What is ranked-choice voting?

October 21, 2019

Keith Goble


State officials and voters from California to New York are making decisions on a new method of Election Day voting.

The method of voting is known as ranked-choice voting. It allows people to list candidates on their ballot by order of preference. Essentially, it works as an instant runoff.

How it works: If no candidate receives 50% of the first-choice votes, the candidate with the fewest votes is eliminated from consideration and their votes are distributed among the remaining candidates. The eliminated candidate’s votes are given to whomever the individual voter chose as their second option. The process is repeated until one candidate reaches majority.

Nine states have jurisdictions that exercise ranked-choice voting, according to Ballotpedia. Another three states include jurisdictions yet to implement the voting process.

In November 2018, the newly adopted voting system in the state of Maine was successful in swinging the outcome of a U.S. Senate seat. The second-place finisher on election night was able to overcome their deficit by eliminating votes for multiple candidates who finished far short of the majority needed to win.

Maine is set to become the first state to use ranked-choice voting for all offices in time for the 2020 presidential election.

Advocates say the new voting process levels the playing field for all candidates. They add it could discourage candidates from attacking their opponents in hopes of being ranked higher on ballots for voters who did not choose them first.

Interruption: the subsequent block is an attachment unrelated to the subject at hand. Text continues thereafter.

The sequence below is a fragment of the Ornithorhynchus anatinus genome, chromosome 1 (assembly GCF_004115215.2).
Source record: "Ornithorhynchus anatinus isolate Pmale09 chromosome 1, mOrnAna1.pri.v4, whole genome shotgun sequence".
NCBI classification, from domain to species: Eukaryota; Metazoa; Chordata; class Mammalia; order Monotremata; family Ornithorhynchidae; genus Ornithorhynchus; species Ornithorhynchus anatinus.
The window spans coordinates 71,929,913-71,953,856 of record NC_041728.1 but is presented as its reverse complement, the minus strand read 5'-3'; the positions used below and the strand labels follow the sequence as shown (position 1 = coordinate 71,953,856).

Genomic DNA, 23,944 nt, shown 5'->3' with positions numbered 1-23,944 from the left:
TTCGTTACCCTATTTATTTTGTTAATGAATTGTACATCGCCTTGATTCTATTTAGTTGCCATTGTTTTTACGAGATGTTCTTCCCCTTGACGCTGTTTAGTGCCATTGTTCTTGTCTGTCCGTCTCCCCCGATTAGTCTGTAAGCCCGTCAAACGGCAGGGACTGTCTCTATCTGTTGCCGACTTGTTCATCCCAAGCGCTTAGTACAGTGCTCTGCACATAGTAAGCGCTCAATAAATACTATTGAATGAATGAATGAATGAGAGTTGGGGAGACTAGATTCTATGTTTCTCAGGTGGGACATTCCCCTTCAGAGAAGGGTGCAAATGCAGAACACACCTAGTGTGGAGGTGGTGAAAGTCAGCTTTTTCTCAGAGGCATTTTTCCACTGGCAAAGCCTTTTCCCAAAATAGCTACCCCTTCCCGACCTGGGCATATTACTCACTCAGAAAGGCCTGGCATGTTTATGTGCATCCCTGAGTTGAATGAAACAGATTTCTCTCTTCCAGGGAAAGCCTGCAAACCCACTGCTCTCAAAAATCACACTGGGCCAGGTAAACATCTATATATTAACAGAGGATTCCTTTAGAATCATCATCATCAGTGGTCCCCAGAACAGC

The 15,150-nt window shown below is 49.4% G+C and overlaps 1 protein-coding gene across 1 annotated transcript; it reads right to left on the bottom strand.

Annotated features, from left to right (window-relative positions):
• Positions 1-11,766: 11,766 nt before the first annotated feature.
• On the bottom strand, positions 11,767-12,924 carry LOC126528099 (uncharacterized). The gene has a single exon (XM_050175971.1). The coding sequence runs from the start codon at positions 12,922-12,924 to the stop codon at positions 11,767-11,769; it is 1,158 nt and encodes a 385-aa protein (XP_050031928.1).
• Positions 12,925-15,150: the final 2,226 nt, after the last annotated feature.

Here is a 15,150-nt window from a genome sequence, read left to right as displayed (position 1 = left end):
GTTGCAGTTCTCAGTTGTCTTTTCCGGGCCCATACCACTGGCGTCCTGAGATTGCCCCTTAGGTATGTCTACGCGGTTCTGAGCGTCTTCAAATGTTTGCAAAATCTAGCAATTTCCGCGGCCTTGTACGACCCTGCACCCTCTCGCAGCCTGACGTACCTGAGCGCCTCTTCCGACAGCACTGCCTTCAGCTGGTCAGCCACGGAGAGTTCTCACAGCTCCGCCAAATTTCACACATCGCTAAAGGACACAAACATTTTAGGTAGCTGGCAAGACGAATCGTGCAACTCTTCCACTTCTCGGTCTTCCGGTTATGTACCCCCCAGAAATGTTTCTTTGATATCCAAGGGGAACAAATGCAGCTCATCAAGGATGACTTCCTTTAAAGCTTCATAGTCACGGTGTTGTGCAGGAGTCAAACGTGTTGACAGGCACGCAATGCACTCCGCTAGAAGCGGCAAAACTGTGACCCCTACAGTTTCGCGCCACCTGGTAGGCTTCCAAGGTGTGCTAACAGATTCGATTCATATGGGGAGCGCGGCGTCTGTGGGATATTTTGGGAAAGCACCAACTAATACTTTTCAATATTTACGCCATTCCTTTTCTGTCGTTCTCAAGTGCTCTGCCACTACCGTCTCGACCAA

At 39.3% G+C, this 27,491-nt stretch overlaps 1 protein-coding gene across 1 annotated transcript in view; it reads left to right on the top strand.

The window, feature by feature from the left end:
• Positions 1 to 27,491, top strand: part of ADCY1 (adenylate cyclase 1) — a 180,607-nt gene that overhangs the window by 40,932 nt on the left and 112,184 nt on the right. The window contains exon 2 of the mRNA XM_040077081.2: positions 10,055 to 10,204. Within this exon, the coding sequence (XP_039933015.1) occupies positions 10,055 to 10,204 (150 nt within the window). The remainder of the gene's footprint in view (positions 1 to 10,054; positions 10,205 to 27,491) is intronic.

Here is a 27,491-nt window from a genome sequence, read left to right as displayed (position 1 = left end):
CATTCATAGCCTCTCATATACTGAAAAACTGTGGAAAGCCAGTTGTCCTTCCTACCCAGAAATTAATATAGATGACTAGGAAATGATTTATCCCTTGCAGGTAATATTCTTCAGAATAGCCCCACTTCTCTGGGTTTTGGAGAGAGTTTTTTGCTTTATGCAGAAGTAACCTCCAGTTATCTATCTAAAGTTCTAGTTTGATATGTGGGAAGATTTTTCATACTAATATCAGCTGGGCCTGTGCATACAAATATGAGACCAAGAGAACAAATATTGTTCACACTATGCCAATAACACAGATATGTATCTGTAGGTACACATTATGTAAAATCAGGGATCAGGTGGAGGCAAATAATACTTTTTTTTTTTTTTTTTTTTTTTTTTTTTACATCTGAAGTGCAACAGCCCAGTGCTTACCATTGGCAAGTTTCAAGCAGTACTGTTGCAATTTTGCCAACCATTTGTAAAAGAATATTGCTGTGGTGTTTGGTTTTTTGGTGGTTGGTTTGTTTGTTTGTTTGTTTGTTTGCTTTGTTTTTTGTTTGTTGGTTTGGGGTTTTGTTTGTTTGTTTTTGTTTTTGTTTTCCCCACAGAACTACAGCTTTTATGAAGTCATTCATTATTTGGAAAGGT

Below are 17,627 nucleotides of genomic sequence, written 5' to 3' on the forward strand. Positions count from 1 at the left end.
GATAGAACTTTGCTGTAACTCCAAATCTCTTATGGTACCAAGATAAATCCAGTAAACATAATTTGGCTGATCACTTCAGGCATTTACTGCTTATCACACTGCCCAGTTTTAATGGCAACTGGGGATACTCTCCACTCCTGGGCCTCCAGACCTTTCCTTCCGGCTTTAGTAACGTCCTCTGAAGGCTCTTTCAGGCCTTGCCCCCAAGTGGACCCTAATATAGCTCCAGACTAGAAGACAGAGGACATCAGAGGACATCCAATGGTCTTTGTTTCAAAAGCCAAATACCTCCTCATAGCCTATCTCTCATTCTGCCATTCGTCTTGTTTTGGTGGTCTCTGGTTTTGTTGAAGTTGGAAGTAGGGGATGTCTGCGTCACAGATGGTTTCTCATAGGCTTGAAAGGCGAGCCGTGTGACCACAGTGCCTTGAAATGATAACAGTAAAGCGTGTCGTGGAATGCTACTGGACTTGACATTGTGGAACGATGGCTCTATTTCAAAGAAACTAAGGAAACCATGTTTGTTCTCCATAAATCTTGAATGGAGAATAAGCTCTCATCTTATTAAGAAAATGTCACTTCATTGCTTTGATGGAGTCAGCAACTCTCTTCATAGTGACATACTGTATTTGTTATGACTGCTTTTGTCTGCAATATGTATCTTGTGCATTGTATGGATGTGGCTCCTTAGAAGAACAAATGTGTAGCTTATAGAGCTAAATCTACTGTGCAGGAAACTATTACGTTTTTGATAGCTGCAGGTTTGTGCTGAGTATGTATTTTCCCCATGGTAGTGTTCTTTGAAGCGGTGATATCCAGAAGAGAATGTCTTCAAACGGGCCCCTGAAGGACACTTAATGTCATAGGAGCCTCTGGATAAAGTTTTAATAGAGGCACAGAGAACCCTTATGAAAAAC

Critics say it is a more complicated and confusing method for voters to understand. They add that there are benefits to having two top finishers have to campaign against one another.

California governor vetoes change

California state legislators recently approved a bill to allow cities and counties throughout the state to replace runoff elections with ranked-choice voting.

Local elections in Oakland, San Francisco, San Leandro and Berkeley already use the voting system.

Gov. Gavin Newsom vetoed the bill to allow voters in all cities and counties to decide whether to switch to the election method.

Newsom said in his veto letter on SB212 the “experiment” of ranked-choice voting has been tried in multiple locales around the state.

“Where it has been implemented, I am concerned that it has often led to voter confusion and that the promise that ranked-choice voting leads to greater democracy is not necessarily fulfilled.”

New York City to decide on ranked-choice voting

Voters in the nation’s largest city will decide in about two weeks whether they want to adopt ranked-choice voting in citywide elections.

Ballot Question 1 is a charter amendment on the New York City ballot. Passage would give voters the ability to rank up to five candidates in all primaries and special elections for offices that include mayor, borough president and members of the city council.

If approved, the voting system is expected to be up and running by 2021.